Originally created 11/26/03

Expo shows creativity in digital photo programming



Each October, leading manufacturers in the world of photography exhibit their newest products at an event in New York City - Photo Plus Expo. The expo at the Jacob Javits Convention Center is designed for both amateur and professional photographers, in addition to creative directors, art buyers and stock photography agents.

This year, the buzz was all about digital. Here's a quick look at a few of the products and programs that were introduced:

  • Adobe Systems (www.adobe.com) introduced Photoshop CS (creative suite). The latest upgrade in the evolution of the full-featured Photoshop image-editing programs offers new photography filters and an easy way to correct and adjust shadows and highlights.
  • Manfrotto (www.bogenphoto.com) exhibited its new 322RC2 Grip Action Hand Grip Ball Head from Bogen Photo. The handgrip allows photographers with pro digital cameras to simultaneously unlock the head and rapidly readjust the camera's position. After the grip is released, the camera stays locked in position. There's no hassle of tightening knobs or locking levers.
  • Epson (www.epson.com) unveiled the Epson Stylus Pro, a desktop (if you have a very big desk) inkjet printer that can produce 17-inch-wide prints. The printer features a new eight-channel print head and a seven-color Epson UltraChrome pigmented ink system.
  • Jasc Software (www.jasc.com) showed Jasc Paint Shop Power Suite Photo Edition, a software collection that's designed for digital photographers who want to create professional results with power and ease. Jasc also announced its participation in Popular Photography & Imaging's Digital Days, one-day seminars that will take place across the country. For information on Digital Days, see www.popphoto.com/digitaldays.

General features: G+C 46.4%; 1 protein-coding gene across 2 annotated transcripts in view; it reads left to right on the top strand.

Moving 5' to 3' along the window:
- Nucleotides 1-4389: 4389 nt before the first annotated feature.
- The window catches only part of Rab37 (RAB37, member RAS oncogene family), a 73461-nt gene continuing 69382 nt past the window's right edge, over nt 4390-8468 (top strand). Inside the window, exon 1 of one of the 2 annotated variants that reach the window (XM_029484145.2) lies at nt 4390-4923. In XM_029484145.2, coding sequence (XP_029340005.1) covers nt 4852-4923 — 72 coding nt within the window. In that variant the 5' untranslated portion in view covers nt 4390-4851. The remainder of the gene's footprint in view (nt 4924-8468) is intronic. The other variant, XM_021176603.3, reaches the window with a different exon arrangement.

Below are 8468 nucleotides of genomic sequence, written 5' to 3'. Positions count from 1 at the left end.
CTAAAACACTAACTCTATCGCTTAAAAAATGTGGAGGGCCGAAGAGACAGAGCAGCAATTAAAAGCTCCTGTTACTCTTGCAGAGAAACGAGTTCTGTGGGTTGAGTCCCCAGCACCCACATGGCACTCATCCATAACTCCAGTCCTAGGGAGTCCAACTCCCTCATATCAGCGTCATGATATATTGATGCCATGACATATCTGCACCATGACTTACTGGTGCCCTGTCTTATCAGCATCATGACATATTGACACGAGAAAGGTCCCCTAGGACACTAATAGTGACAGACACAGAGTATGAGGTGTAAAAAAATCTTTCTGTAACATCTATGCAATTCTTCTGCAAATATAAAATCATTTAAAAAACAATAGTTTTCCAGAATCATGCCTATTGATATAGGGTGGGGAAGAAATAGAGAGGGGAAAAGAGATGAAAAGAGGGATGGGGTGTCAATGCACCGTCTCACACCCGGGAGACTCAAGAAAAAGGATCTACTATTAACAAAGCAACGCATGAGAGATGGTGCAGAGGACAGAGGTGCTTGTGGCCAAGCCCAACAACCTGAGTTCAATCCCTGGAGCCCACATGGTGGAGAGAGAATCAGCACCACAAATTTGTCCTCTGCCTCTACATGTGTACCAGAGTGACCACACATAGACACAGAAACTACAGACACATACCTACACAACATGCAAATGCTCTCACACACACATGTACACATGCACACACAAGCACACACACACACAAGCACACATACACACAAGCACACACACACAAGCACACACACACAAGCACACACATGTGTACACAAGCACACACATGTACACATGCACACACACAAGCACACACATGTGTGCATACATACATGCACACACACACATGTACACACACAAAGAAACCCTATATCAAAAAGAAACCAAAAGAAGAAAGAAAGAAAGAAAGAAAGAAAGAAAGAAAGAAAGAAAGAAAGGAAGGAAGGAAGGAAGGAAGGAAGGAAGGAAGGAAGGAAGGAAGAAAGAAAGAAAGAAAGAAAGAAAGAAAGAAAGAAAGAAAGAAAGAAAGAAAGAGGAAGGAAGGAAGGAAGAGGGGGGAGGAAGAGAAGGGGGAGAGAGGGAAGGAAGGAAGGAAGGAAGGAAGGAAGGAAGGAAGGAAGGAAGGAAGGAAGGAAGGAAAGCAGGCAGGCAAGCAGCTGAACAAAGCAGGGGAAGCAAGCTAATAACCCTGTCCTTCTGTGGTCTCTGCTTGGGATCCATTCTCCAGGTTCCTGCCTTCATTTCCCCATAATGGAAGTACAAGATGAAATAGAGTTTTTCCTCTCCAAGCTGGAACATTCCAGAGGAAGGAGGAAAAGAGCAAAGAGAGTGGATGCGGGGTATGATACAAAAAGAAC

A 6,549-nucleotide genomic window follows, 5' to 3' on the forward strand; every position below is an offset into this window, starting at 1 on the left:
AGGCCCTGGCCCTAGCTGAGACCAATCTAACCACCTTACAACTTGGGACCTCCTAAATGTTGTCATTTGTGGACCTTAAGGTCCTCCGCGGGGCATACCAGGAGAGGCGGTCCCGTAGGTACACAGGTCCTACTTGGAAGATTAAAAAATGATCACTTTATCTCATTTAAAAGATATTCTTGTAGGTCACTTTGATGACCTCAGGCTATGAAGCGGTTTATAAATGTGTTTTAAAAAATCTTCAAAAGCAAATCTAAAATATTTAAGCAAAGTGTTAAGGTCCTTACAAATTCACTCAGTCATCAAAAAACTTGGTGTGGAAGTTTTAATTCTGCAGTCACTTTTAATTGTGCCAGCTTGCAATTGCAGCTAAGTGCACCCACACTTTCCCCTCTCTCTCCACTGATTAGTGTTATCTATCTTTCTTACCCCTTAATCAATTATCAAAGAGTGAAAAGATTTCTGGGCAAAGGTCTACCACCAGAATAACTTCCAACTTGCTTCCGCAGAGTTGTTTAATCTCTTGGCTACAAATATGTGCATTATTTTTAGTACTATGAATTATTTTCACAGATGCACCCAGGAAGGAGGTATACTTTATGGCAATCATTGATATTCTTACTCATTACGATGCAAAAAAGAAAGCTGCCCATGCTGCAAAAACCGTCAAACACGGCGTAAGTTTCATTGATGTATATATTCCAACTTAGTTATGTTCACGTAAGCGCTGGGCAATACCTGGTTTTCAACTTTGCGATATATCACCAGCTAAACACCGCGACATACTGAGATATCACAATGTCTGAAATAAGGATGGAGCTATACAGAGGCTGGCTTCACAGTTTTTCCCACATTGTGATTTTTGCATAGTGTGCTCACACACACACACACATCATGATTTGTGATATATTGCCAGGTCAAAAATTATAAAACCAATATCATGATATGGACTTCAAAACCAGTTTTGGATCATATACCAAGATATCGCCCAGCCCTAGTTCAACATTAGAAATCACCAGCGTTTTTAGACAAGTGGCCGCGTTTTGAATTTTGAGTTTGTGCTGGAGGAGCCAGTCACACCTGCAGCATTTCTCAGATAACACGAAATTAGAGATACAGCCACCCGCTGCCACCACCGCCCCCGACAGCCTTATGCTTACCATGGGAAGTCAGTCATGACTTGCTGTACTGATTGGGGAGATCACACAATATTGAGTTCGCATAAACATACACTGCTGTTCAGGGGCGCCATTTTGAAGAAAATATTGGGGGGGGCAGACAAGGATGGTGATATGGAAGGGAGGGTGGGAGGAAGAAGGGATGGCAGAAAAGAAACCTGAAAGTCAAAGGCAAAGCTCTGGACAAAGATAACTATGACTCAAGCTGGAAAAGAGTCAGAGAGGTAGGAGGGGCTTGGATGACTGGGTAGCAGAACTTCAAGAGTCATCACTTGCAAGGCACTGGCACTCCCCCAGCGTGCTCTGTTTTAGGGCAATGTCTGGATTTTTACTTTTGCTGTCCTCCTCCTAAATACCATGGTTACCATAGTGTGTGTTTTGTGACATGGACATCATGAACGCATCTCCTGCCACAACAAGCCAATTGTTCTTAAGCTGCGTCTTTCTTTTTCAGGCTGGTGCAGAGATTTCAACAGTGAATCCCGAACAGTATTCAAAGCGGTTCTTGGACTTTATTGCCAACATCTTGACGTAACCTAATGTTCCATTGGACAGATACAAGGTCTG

• Kodak (www.kodak.com) announced DIGITAL SHO Professional. The Adobe Photoshop Plug-In optimizes contrast and exposure to reveal hidden details in highlight and shadow areas of digital images from sources including digital cameras, flatbed-film scanners, Picture CDs and the Internet.
  • Lexar Media (www.lexarmedia.com) introduced Image Rescue 2.0, a program designed to recover seemingly lost or deleted digital files from a memory card.
  • SanDisk (www.sandisk.com) had the company's new Extreme SD Cards Compact Flash memory cards on hand. The new cards offer a minimum write speed of 9MB per second and a minimum read speed of 10MB per second, which are desirable features for photographers using high-end megapixel cameras.
  • Looking for a way to share your digital pictures? Check out Webshots 2.0 (www.webshots.com). The program offers quick photo uploads directly from digital cameras to Webshots' photo albums, as well as a desktop pop-up that notifies users when select members have uploaded new photos.

    For information on the 2004 Photo Plus Expo, see www.photoplusexpo.com.

    Rick Sammon is the author of The Complete Guide to Digital Photography, published by W.W. Norton.